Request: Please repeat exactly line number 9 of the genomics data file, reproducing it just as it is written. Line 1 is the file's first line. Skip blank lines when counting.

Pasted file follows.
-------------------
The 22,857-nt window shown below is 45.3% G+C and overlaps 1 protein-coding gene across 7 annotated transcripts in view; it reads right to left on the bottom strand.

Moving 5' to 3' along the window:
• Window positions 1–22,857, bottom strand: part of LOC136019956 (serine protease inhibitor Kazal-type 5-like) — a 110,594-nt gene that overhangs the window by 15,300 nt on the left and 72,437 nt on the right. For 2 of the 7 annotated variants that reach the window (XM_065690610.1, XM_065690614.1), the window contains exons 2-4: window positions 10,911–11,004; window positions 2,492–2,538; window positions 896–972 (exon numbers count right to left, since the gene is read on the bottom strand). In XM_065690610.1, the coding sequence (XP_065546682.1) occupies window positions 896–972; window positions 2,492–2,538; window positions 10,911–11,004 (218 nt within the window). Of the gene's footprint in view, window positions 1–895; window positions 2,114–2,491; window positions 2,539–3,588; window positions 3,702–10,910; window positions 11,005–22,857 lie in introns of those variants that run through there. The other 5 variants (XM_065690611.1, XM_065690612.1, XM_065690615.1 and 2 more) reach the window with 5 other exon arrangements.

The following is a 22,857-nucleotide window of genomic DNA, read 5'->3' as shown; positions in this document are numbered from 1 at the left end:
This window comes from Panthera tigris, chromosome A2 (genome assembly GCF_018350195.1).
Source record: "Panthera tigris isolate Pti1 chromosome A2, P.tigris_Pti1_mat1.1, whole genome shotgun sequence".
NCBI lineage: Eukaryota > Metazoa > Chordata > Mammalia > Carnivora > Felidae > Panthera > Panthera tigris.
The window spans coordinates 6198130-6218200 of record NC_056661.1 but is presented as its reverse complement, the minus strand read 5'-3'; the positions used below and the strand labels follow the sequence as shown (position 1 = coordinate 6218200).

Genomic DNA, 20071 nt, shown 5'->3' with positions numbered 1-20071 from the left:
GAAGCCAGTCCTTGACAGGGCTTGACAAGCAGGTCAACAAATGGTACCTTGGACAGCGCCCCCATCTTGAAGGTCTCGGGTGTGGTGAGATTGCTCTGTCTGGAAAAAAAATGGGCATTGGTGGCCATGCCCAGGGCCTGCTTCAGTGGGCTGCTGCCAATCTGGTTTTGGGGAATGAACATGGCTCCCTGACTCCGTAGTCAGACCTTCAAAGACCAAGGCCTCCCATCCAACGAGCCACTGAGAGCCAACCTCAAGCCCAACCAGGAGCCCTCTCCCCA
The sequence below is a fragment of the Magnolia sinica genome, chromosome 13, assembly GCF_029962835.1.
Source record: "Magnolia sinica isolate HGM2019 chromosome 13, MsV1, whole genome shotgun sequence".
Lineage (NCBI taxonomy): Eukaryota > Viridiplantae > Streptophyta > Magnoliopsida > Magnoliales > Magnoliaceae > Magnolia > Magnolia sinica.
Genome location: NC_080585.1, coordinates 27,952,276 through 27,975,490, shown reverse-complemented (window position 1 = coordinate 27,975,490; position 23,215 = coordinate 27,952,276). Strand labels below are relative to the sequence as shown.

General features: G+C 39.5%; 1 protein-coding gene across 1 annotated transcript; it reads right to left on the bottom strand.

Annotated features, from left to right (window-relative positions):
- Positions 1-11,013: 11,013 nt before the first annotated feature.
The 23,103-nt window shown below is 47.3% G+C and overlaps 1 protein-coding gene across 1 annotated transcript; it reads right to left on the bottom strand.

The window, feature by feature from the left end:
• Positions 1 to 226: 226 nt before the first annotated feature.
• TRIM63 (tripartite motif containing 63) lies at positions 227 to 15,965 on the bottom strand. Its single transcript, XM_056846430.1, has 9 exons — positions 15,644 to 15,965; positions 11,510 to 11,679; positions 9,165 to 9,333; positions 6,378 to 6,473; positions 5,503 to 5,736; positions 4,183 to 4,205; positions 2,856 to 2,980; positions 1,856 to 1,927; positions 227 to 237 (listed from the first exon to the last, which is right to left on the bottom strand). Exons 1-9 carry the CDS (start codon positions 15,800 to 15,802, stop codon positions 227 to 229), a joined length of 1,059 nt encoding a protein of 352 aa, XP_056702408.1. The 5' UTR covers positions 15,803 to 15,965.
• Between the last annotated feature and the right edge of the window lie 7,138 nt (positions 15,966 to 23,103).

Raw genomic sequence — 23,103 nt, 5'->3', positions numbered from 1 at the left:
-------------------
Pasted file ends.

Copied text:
Genomic DNA, 20071 nt, shown 5'->3' with positions numbered 1-20071 from the left: